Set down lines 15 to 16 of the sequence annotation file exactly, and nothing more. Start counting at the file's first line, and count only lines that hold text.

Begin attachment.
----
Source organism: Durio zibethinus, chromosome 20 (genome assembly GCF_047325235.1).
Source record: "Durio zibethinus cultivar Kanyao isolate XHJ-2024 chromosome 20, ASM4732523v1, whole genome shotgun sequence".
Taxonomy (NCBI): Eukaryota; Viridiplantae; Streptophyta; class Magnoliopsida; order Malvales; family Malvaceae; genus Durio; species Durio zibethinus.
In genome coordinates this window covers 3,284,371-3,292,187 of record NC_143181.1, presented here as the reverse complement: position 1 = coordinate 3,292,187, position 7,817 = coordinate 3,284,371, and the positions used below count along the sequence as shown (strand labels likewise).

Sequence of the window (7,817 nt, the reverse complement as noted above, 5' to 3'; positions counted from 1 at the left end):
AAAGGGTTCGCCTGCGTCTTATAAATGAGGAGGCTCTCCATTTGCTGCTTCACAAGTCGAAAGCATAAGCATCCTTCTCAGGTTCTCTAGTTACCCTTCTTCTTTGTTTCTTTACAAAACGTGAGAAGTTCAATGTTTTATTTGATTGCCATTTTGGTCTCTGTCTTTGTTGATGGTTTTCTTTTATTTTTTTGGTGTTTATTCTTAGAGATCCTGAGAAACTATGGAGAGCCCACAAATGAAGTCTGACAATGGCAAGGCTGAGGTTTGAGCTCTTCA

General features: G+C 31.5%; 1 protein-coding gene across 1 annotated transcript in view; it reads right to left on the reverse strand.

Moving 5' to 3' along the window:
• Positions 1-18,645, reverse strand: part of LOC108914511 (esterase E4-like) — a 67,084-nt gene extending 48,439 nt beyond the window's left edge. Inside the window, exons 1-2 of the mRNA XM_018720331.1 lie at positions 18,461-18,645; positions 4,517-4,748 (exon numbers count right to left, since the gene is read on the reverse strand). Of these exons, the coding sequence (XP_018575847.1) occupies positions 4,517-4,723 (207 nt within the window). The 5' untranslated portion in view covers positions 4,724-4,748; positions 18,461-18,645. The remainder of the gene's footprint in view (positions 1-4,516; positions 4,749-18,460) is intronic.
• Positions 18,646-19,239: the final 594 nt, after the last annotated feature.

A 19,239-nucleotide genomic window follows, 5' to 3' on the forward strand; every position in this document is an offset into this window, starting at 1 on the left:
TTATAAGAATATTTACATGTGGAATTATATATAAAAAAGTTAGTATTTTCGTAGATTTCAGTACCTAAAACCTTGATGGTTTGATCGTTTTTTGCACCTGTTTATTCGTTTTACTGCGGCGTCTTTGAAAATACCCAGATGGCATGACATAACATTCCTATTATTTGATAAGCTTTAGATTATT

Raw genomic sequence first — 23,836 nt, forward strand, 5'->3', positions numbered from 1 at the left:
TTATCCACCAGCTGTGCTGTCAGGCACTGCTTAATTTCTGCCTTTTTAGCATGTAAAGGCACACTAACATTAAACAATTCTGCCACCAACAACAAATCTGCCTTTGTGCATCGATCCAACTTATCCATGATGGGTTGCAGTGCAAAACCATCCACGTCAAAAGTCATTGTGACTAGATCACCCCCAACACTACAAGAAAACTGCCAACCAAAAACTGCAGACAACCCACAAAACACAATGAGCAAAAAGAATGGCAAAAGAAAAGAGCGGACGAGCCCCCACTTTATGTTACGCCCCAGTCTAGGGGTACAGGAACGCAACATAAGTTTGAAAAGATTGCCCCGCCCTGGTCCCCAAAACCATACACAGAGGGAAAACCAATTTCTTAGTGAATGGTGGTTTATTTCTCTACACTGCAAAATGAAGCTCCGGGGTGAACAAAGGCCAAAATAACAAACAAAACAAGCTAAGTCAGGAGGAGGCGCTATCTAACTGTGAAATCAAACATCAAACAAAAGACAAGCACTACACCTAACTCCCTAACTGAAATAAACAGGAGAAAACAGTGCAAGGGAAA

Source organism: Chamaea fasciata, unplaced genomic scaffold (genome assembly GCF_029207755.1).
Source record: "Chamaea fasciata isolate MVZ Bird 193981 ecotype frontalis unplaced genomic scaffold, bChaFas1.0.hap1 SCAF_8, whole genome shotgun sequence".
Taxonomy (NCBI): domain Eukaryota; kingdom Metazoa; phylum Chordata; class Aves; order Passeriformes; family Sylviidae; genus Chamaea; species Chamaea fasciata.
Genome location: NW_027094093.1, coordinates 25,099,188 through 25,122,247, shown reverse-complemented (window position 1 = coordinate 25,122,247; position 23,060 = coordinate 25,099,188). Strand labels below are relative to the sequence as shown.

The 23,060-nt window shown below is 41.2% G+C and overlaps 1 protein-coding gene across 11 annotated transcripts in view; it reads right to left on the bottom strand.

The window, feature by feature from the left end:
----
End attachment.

Source organism: Chamaea fasciata, unplaced genomic scaffold (genome assembly GCF_029207755.1).
Source record: "Chamaea fasciata isolate MVZ Bird 193981 ecotype frontalis unplaced genomic scaffold, bChaFas1.0.hap1 SCAF_8, whole genome shotgun sequence".